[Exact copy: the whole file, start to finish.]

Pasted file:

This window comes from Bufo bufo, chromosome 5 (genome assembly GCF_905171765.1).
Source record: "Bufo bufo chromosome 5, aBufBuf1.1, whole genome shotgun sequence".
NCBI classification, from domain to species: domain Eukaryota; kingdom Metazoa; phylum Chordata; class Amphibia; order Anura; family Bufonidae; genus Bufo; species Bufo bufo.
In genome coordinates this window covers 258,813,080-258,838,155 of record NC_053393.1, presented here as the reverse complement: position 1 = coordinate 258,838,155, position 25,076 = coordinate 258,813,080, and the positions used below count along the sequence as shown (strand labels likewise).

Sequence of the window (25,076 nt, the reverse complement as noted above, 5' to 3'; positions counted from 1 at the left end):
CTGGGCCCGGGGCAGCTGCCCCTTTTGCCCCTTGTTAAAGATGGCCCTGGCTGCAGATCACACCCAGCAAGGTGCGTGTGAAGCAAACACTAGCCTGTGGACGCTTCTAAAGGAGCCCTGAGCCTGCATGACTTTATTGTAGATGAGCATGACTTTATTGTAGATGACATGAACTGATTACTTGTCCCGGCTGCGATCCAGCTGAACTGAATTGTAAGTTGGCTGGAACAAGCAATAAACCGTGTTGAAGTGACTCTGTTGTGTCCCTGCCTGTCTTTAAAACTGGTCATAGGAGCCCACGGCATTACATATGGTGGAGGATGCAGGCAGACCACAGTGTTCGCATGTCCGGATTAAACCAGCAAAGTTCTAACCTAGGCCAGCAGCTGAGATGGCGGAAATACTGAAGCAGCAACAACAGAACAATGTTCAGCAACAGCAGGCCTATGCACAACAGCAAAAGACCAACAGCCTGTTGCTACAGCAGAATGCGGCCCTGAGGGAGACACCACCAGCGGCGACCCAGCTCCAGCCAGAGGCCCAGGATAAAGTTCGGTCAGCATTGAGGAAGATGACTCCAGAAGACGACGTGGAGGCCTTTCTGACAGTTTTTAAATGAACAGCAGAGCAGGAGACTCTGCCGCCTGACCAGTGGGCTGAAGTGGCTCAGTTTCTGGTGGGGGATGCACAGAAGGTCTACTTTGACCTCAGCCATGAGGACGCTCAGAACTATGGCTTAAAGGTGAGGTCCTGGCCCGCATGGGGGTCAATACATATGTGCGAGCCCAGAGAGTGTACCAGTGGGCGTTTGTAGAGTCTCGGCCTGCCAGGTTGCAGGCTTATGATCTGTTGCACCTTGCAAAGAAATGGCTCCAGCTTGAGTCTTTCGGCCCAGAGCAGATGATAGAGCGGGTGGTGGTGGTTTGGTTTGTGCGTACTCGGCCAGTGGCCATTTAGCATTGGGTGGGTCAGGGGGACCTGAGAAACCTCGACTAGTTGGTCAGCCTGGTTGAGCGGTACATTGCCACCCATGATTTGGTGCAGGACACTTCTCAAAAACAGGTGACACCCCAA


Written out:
This window comes from Bufo bufo, chromosome 5 (genome assembly GCF_905171765.1).
Source record: "Bufo bufo chromosome 5, aBufBuf1.1, whole genome shotgun sequence".
NCBI classification, from domain to species: domain Eukaryota; kingdom Metazoa; phylum Chordata; class Amphibia; order Anura; family Bufonidae; genus Bufo; species Bufo bufo.
In genome coordinates this window covers 258,813,080-258,838,155 of record NC_053393.1, presented here as the reverse complement: position 1 = coordinate 258,838,155, position 25,076 = coordinate 258,813,080, and the positions used below count along the sequence as shown (strand labels likewise).

Sequence of the window (25,076 nt, the reverse complement as noted above, 5' to 3'; positions counted from 1 at the left end):
CTGGGCCCGGGGCAGCTGCCCCTTTTGCCCCTTGTTAAAGATGGCCCTGGCTGCAGATCACACCCAGCAAGGTGCGTGTGAAGCAAACACTAGCCTGTGGACGCTTCTAAAGGAGCCCTGAGCCTGCATGACTTTATTGTAGATGAGCATGACTTTATTGTAGATGACATGAACTGATTACTTGTCCCGGCTGCGATCCAGCTGAACTGAATTGTAAGTTGGCTGGAACAAGCAATAAACCGTGTTGAAGTGACTCTGTTGTGTCCCTGCCTGTCTTTAAAACTGGTCATAGGAGCCCACGGCATTACATATGGTGGAGGATGCAGGCAGACCACAGTGTTCGCATGTCCGGATTAAACCAGCAAAGTTCTAACCTAGGCCAGCAGCTGAGATGGCGGAAATACTGAAGCAGCAACAACAGAACAATGTTCAGCAACAGCAGGCCTATGCACAACAGCAAAAGACCAACAGCCTGTTGCTACAGCAGAATGCGGCCCTGAGGGAGACACCACCAGCGGCGACCCAGCTCCAGCCAGAGGCCCAGGATAAAGTTCGGTCAGCATTGAGGAAGATGACTCCAGAAGACGACGTGGAGGCCTTTCTGACAGTTTTTAAATGAACAGCAGAGCAGGAGACTCTGCCGCCTGACCAGTGGGCTGAAGTGGCTCAGTTTCTGGTGGGGGATGCACAGAAGGTCTACTTTGACCTCAGCCATGAGGACGCTCAGAACTATGGCTTAAAGGTGAGGTCCTGGCCCGCATGGGGGTCAATACATATGTGCGAGCCCAGAGAGTGTACCAGTGGGCGTTTGTAGAGTCTCGGCCTGCCAGGTTGCAGGCTTATGATCTGTTGCACCTTGCAAAGAAATGGCTCCAGCTTGAGTCTTTCGGCCCAGAGCAGATGATAGAGCGGGTGGTGGTGGTTTGGTTTGTGCGTACTCGGCCAGTGGCCATTTAGCATTGGGTGGGTCAGGGGGACCTGAGAAACCTCGACTAGTTGGTCAGCCTGGTTGAGCGGTACATTGCCACCCATGATTTGGTGCAGGACACTTCTCAAAAACAGGTGACACCCCAA